Looking for help: Scenarios for 10 year olds


#1

Hey folks,

NZLARPS South Island has been approached and asked to provide help for someone who is going to run a 1 hour/week “drama/LARP club” at the Te Anau primary school. She says that she has 7 girls and 5 boys, and she’s looking for some scenarios to run them through. She says the boys are “well equipped” (although I don’t know exactly what that means at this stage) and they are very keen on boffer larp, and they have their own set of rules including hits on count from the shoulders to the knees and if a limb is hit it can’t work.

She’s keen to have some boffer combat but she’s also looking for some Theatreform type scenarios to go along with it (she doesn’t say directly, but it sounds like the girls aren’t so keen on the combat scenarios)

Does anyone know of anything that would be appropriate for a group of 10 year olds? In particular I think @Bryn and @Jared have done some work with some younger crowds.

Thanks all
Matt
NZLARPS SI Regional Director


#2

That’ll be why there have been membership signups (which have never followed through) from Te Anau then.

@Bryn doesn’t have backstage access (he’s not on a committee anymore, and we no longer have the Wellington Friends group). You might want to post this or move it to a more public group?


#3

And in terms of actually useful advice: Down and out in Middenburg and Graduation Day are kid-friendly. Freeform Games also has a specific section of games for kids, and I have Way Out West and A Heroic Death which have specific kids versions.


#4

Ah ok, have moved to Larp/General


#5

Here’s the old thread on the KidsLarp @8w_gremlin and @Bryn ran in Wellington. There’s a Facebook page for it here.


#6

I’ve now added a section to the NZLARPS resources page on larp for young people. If anyone has any suggestions on things to add to it, please post here or email secretary@nzlarps.org.


#7

I have run many larps for kids, typically in the 7 to 10 year age group.

The main thing is to Keep It Simple. All kids instinctively know how to use a sword (or other larp weapon), so I reckon what you need to do is provide character classes that shine in different ways.

Assume you have a rule in which if you get to 0 HP you are incapacitated, so must lie on the ground (this allows Healers to figure you who to heal).

You only need 4 classes:

  1. Fighter - can use shields
  2. Mage- can use simple spells such as Magic Missile (throw a spell packet, 3 HP damage), Wall of Flame (2 mages holding a rope between them, 3 damage if touch and the mages can maneuver the wall), Shadow Self (Mage gets to run into the fray and do as much damage as they can, but after 2 hits their Shadow Self is gone, and the Mage returns to where they start, having taken no damage)
  3. Healer - Can heal others (this is a good non-combat character)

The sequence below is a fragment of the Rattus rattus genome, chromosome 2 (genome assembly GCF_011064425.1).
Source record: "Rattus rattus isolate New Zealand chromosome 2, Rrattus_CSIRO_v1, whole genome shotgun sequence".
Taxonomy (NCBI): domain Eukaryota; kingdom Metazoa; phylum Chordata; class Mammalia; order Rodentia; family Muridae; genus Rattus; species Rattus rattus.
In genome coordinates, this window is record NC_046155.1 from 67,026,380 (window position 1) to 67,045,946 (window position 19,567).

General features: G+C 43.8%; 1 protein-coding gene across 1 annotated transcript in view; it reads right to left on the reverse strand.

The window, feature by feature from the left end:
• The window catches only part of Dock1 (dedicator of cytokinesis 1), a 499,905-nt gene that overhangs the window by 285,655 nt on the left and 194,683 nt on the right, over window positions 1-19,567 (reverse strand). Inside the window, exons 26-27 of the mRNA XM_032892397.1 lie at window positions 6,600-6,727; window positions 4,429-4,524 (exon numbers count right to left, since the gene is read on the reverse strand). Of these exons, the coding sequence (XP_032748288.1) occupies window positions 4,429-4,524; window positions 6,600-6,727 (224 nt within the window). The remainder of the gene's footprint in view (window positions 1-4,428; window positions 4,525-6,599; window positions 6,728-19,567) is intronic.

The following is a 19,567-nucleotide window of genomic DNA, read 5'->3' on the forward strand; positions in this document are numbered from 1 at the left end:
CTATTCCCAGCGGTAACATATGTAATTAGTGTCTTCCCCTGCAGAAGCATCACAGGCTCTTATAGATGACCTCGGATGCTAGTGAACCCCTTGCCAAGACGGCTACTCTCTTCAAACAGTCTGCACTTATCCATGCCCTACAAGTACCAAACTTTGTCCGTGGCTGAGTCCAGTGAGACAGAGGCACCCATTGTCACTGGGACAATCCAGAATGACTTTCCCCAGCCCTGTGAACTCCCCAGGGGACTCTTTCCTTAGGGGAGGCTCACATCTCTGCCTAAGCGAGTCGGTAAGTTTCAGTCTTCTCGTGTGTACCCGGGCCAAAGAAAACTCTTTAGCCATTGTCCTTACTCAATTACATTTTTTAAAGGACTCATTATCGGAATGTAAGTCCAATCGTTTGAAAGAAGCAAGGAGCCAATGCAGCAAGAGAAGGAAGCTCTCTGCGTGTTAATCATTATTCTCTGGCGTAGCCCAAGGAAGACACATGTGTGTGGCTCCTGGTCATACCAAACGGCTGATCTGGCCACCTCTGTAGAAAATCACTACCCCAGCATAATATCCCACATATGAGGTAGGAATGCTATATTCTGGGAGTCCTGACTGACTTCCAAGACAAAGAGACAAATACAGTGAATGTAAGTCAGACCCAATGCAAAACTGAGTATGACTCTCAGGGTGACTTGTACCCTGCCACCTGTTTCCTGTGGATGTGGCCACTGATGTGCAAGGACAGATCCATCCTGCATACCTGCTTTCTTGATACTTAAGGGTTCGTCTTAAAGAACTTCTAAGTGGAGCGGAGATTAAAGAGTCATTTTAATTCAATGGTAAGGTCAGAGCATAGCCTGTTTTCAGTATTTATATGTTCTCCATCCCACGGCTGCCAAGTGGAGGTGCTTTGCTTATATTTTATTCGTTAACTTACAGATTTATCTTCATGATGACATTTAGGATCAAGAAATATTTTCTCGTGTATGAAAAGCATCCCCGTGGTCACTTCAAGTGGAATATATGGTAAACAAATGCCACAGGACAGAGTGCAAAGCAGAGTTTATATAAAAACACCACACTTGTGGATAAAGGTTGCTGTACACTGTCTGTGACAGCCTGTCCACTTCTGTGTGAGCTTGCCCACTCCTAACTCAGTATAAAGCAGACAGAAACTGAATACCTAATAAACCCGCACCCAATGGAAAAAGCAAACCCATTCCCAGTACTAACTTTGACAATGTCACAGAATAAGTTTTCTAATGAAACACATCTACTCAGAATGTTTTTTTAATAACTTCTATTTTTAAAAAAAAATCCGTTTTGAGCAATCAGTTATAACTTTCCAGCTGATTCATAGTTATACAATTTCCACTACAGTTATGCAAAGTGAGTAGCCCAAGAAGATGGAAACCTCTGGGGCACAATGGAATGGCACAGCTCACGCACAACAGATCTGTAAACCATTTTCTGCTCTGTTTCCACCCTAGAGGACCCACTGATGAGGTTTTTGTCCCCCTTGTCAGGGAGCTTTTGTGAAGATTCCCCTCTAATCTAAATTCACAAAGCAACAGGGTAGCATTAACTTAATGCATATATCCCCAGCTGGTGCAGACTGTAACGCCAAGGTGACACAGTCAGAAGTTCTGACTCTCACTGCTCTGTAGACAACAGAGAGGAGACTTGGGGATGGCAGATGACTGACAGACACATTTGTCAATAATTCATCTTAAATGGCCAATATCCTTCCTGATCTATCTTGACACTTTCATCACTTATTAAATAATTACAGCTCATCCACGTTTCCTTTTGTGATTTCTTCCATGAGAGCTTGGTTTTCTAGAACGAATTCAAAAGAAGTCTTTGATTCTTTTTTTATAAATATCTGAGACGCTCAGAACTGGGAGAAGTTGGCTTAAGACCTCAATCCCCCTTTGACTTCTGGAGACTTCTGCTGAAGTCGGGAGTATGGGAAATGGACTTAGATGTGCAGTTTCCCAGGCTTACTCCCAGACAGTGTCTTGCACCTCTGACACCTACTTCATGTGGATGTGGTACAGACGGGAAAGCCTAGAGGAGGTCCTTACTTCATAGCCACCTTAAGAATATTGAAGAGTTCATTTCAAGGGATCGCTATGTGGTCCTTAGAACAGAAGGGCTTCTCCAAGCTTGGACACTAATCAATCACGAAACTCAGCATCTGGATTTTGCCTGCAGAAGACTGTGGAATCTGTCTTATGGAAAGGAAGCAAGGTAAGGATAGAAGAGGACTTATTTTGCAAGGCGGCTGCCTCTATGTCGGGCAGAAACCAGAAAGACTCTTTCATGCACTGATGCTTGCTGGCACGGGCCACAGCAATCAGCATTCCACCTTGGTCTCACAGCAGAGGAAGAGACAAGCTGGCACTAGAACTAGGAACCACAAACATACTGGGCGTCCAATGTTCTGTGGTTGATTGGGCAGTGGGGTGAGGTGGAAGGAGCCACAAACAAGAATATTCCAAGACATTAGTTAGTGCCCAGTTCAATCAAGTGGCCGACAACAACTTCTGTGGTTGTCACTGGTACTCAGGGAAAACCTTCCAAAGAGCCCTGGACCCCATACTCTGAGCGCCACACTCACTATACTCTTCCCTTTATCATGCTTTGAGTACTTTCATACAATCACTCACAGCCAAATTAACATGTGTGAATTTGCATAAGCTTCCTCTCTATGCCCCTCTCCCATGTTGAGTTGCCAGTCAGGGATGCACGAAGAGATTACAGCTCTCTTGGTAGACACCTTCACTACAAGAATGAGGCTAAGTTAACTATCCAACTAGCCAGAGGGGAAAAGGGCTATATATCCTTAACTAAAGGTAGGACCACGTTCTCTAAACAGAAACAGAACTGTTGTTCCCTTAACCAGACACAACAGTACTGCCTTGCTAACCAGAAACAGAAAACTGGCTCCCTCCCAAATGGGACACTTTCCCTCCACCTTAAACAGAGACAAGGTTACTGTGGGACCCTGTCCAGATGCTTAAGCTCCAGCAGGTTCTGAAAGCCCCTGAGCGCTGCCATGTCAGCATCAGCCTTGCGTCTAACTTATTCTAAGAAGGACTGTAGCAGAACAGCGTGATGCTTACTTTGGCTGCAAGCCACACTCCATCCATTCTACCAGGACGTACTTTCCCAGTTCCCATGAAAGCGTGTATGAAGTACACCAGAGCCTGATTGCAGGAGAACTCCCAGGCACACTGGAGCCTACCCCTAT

4. Rogue - Can hide next to any large tree/shrub by putting their hands on their heads. The encounter for this class is some kind of guarded artifact that either the guards at too powerful or you can’t afford to let anyone know that the artifact has been stolen. Have one artifact per Rogue and send them in. The guards should make a big deal about “hearing” the rogues sneak through the forest, but whenever they look over at the rogues, the rogues are using their power to be hidden. It works really well if the guards talk about it amongst themselves and one says (pointing at a rogue) “I heard something over here!” and the other says “You’re dreaming! Stop wasting time !” The rogues to the feeling of danger, but ultimately get the job done, while all the other PCs wait and hope.

What we did was have a totally linear plot arc.

i.e.

  1. Start here (typically the entrance to the park).
  2. The SItuation: an NPC who explains the Danger and What Needs To Be Done, and also Why The Adults Can’t Do It (i.e. it’s up to the kids, and only the kids)
    3, The Encounter (not far along the path) with a Major NPC (lots of talking, perhaps some challenges for the kids in the vein of “solve this riddle” or "do this cool thing right here (such as a specific shape with their arms) etc.
  3. They get told how to get to the next Encounter (which will assist in The Quest)
  4. Somewhere along the path, are attacked by the Bad Person’s Hench-People (and the kids always win, especially when it looks most desperate!)

Repeat 3,4,5 until they get to the Finale

The Finale is basically a Boss Level. At this point, the kids should have everything they need to defeat the Boss, and it’s a matter of fighting their way to the centre of the Boss zone and then Implementing The Mechanism (a ritual, putting the Artifact In The RIght Place, whatever).

I must stress that the kids always win, and the job of the adults is to provide tension and challenge only.


#8

From memory some of the spell effects in Graduation Day need to have their duration reduced. This would especially be an issue if playing with younger players